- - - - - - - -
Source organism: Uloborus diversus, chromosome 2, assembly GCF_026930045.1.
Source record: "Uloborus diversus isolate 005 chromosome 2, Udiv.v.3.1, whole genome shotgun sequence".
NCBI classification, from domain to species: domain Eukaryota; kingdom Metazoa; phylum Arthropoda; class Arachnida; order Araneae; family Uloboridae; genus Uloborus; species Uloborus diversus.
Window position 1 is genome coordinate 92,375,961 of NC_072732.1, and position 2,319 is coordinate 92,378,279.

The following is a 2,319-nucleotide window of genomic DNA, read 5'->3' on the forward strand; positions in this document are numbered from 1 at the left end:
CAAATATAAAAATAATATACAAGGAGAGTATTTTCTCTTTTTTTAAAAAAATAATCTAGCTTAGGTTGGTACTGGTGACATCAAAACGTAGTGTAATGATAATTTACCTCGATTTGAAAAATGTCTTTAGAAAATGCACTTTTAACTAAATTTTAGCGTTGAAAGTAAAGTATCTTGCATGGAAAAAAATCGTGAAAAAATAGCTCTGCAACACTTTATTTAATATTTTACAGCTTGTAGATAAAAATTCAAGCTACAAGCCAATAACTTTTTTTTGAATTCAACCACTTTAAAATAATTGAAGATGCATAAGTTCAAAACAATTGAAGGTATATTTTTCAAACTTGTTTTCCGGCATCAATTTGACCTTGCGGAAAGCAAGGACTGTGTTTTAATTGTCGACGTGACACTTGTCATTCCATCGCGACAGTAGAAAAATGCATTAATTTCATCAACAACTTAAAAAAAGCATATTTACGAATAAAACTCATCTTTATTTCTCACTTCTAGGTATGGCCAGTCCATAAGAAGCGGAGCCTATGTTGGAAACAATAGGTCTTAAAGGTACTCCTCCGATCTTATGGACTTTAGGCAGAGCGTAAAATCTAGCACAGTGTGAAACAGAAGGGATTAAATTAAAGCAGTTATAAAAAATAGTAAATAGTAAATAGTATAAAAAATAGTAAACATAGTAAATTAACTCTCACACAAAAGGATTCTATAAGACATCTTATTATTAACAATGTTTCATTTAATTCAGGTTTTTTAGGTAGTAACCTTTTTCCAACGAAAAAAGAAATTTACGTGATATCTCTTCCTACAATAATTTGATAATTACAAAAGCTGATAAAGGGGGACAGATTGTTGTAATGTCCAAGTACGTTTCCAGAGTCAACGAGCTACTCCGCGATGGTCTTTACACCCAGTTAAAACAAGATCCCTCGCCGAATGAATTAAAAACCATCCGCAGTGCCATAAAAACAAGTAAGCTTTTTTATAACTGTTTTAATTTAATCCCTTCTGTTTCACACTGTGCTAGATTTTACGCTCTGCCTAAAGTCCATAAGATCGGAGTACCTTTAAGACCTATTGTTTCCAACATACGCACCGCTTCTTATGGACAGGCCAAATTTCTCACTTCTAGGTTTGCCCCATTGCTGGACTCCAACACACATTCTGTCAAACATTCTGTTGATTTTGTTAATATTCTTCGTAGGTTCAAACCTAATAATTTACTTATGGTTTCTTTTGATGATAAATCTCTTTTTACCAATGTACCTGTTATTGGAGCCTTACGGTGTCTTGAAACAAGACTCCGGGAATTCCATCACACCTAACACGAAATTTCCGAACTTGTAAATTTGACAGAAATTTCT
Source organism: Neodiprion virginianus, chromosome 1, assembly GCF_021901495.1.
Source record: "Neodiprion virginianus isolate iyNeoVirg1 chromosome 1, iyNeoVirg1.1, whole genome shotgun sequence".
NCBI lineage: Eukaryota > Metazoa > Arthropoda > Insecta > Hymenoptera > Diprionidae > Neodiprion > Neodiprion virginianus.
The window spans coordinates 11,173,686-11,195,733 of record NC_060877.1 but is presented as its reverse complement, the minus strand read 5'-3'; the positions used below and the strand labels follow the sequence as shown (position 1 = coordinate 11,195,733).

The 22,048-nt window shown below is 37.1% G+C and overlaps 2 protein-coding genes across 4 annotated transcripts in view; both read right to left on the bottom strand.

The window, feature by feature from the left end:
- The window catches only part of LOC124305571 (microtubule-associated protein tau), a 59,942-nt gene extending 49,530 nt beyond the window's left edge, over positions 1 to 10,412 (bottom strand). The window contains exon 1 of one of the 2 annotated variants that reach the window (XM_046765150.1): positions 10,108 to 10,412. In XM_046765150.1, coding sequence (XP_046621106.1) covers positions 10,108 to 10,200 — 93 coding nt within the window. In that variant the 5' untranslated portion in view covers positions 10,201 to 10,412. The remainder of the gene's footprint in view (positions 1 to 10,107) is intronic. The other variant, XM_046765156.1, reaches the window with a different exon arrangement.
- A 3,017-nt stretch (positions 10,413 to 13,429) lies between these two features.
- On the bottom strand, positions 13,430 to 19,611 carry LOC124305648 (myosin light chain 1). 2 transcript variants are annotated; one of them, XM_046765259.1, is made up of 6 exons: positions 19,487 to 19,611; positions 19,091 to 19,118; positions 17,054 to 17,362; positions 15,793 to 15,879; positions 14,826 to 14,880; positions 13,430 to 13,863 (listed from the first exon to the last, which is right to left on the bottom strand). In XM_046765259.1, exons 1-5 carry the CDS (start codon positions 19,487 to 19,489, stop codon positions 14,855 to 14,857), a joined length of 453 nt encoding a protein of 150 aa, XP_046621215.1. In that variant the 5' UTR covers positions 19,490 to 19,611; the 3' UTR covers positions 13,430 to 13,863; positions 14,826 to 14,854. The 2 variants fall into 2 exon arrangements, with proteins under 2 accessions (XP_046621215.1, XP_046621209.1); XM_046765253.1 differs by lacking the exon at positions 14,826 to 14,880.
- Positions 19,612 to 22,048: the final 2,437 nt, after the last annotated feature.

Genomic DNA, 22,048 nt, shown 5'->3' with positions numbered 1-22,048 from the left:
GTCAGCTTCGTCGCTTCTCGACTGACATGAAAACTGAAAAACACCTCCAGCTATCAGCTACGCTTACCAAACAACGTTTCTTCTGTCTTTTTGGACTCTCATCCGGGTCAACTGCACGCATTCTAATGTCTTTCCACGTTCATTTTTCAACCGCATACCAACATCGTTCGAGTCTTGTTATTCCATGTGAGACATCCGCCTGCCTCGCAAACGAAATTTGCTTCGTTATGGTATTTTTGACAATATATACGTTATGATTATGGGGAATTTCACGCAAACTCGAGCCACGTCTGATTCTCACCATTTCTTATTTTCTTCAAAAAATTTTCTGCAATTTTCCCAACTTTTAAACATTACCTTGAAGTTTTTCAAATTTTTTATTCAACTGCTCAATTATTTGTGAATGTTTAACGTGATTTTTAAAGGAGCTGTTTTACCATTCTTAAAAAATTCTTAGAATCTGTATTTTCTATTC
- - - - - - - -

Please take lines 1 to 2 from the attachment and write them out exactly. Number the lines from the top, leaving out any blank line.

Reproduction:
Source organism: Uloborus diversus, chromosome 2, assembly GCF_026930045.1.
Source record: "Uloborus diversus isolate 005 chromosome 2, Udiv.v.3.1, whole genome shotgun sequence".